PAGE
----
Sentiment Moving Average

Introduction

Technical Analysis is the process of using charts and indicators based on the price and volume to predict the future movements of financial assets.

Technical Analysis bears similarities with Sentiment Analysis as Technical Indicators can be used to guess the opinions of other investors through their actions. For example, a large volume with increasing price could signify that the investors are largely positive and bullish about the asset. 

As such, Technical Indicators is a proxy for Sentiment Analysis.

This report will aim to show that incorporating Sentiment Analysis with Technical Analysis will improve the performance of a simple trading strategy.

Strategies to be Compared

The following 2 strategies will be used in this report:

 

Strategy A

Strategy B

If (5-day SMA[1] > 10-day SMA)

    Long Asset

Else

    Short Asset

If (5-day SMA > 10-day SMA)

    If (2-day Average Sentiment[2] > A1)

        Long Asset

    Else if (2-day Average Sentiment < A2)

        Close Position

Else

    If (2-day Average Sentiment < B1)

        Short Asset

    Else if (2-day Average Sentiment > B2)

        Close Position



[1] SMA refers to the Simple Moving Average. A n-day SMA is the arithmetic average of the closing prices of n successive trading days

[2] A 2 day average is used to smooth out noise which could cause the strategy to change positions constantly

The basis of both strategies is when the short term (price) moving average is above the long term (price) moving average, the asset price is in an upward path. Hence, we want to follow the trend and long the asset. Conversely, we want to short the asset in the other case.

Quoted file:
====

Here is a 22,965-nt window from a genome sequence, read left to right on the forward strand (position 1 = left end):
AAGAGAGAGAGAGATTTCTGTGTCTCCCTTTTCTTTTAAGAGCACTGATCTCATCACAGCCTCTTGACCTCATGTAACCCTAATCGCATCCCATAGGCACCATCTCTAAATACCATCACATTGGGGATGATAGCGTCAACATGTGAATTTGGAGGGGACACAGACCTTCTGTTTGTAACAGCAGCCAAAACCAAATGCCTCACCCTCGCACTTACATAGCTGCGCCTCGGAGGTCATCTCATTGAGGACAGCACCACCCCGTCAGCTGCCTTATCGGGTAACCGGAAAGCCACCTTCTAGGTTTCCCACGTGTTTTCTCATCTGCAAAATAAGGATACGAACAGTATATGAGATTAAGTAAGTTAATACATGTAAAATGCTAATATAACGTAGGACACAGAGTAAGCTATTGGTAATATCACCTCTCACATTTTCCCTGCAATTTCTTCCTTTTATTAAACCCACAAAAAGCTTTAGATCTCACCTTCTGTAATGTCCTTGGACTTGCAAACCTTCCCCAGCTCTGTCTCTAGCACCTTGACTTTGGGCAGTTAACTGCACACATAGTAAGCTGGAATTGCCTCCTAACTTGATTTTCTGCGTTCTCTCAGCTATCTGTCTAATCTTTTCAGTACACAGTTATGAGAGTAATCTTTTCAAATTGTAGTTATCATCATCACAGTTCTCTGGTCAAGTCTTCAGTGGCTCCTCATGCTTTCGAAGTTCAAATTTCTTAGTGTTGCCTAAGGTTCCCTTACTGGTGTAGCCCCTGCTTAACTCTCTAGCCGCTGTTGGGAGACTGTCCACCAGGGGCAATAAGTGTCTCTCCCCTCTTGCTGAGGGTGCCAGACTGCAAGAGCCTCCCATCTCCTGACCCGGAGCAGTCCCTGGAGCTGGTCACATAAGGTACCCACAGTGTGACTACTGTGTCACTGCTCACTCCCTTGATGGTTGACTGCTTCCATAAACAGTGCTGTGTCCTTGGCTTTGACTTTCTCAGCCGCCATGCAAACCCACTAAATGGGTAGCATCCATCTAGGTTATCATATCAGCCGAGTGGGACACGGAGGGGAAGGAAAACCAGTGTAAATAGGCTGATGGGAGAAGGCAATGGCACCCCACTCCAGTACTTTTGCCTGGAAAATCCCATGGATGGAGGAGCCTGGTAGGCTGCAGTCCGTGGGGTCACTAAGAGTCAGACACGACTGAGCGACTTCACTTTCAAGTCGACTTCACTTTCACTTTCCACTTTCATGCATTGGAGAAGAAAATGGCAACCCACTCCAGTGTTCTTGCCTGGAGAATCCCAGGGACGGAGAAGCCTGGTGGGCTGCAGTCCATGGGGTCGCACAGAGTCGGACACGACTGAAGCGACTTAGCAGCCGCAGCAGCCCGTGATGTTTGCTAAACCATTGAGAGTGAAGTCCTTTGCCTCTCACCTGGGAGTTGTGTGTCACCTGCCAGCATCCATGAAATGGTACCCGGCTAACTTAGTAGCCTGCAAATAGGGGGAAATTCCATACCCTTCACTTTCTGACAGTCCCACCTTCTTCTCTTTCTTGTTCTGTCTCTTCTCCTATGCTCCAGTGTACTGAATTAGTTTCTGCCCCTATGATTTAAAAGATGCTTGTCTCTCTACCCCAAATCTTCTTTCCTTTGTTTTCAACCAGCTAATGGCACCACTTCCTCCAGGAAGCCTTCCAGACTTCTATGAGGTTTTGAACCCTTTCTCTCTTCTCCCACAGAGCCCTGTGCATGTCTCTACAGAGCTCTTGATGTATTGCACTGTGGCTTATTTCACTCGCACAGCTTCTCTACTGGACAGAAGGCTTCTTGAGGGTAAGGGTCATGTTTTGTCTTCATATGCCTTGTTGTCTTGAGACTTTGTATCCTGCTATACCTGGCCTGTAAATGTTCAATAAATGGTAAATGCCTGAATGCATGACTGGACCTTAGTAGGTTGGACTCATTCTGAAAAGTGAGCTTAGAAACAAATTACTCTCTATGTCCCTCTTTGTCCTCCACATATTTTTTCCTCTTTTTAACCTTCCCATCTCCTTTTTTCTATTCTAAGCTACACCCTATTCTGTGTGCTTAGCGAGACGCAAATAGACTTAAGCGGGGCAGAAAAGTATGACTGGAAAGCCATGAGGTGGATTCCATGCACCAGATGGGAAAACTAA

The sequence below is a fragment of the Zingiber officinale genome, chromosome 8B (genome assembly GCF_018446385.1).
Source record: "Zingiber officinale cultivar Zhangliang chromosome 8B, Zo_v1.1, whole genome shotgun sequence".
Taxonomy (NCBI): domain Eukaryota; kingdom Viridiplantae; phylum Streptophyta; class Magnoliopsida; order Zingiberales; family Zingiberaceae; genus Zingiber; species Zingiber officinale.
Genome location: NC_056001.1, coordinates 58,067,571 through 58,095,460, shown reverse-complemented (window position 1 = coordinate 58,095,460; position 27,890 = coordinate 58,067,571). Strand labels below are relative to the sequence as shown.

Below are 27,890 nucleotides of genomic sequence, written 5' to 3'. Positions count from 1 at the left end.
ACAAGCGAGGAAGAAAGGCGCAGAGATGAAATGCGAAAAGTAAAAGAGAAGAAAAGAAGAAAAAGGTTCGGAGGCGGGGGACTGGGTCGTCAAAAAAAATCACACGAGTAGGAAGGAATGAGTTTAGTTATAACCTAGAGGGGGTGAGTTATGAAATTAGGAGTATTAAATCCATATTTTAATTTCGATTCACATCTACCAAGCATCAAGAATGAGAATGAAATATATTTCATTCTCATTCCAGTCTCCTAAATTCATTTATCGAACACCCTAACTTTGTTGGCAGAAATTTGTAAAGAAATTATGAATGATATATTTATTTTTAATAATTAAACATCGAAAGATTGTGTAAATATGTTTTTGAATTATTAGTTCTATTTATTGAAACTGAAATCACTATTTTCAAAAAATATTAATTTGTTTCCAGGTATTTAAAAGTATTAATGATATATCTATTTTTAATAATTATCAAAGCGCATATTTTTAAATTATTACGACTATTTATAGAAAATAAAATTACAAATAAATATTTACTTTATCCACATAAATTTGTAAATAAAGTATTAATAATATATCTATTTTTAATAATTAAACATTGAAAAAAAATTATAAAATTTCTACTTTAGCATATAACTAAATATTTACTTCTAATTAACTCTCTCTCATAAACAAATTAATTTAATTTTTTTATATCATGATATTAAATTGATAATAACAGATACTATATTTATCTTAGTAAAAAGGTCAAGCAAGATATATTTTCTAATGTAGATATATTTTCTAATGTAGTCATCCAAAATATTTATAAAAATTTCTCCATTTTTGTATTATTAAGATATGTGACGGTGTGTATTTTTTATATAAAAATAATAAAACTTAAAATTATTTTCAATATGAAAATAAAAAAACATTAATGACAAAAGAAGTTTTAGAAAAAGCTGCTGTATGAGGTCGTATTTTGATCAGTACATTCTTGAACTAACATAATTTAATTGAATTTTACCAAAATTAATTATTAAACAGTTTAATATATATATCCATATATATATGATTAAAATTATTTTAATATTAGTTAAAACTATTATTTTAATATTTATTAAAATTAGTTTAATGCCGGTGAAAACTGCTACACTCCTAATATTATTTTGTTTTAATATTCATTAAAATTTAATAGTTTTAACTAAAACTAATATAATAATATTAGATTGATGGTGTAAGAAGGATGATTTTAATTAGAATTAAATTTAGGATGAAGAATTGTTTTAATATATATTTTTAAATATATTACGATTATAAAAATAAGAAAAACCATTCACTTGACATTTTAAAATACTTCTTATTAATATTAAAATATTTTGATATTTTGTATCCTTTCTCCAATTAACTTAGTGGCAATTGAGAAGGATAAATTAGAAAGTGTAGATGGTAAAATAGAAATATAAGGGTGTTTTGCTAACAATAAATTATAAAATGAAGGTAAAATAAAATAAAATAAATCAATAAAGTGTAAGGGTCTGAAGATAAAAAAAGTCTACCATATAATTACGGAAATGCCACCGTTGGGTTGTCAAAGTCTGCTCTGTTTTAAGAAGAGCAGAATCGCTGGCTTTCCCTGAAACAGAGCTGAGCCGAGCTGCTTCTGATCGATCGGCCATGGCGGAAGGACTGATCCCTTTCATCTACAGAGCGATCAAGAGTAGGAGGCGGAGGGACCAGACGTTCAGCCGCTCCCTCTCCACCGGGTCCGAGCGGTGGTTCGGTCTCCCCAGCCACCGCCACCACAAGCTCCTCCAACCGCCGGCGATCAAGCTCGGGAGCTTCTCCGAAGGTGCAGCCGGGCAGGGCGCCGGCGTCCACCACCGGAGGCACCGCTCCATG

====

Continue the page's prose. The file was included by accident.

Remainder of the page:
The difference between the strategies is that B has additional entry and exit conditions if the sentiment moving average data does not agree with the (price) moving average condition.

It is obvious that Strategy A will always have open positions whereas Strategy B will occasionally have no positions, instead holding cash until another opportunity arises.

Testing Methodology

Sentiment data from the FinSentS API will be used for the comparison of the 2 strategies. A1, A2, B1, B2 are selected to be 5, 4, 6, 7 respectively for Strategy B.

For the asset, Apple Inc. (AAPL) is used.

When either Strategy enters a position, the position size will be equal to 90% of the portfolio’s value. This is to simulate the leaving of some cash holdings to prevent for margin calls.

Backtest

The backtest is carried out on the Quantopian Platform over the period 1/1/2016 – 11/5/2017.

Sentiment Moving Average

**Both strategies outperformed the S&P500 index. 

** More details and Source code on Quantopian

Conclusion

It is clear from the results that Strategy B is the superior strategy, with larger return, lower drawdown and lesser volatility.

In short, incorporating Sentiment Analysis with Technical Analysis will improve the performance of a simple trading strategy.

More about the Data

The data used in this report is powered by FinSentS published by InfoTrie Financial Solutions.

The FinSentS News Sentiment database offers daily media sentiment indicators for 23,000+ global equities, calculated by applying sophisticated real-time machine-learning algorithms to the content of thousands of news websites and media sources from around the world.

Each stock has 5 indicators:

  • Sentiment Score: a numeric measure of the bullishness / bearishness of news coverage of the stock.
  • Sentiment High / Low: highest and lowest intra-day sentiment scores.
  • News Volume: the absolute number of news articles covering the stock.
  • News Buzz: a numeric measure of the change in coverage volume for the stock.

News analytics | Alternative data

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Want to access our data? Try our API on api.infotrie.com or access our FinSentS platform.


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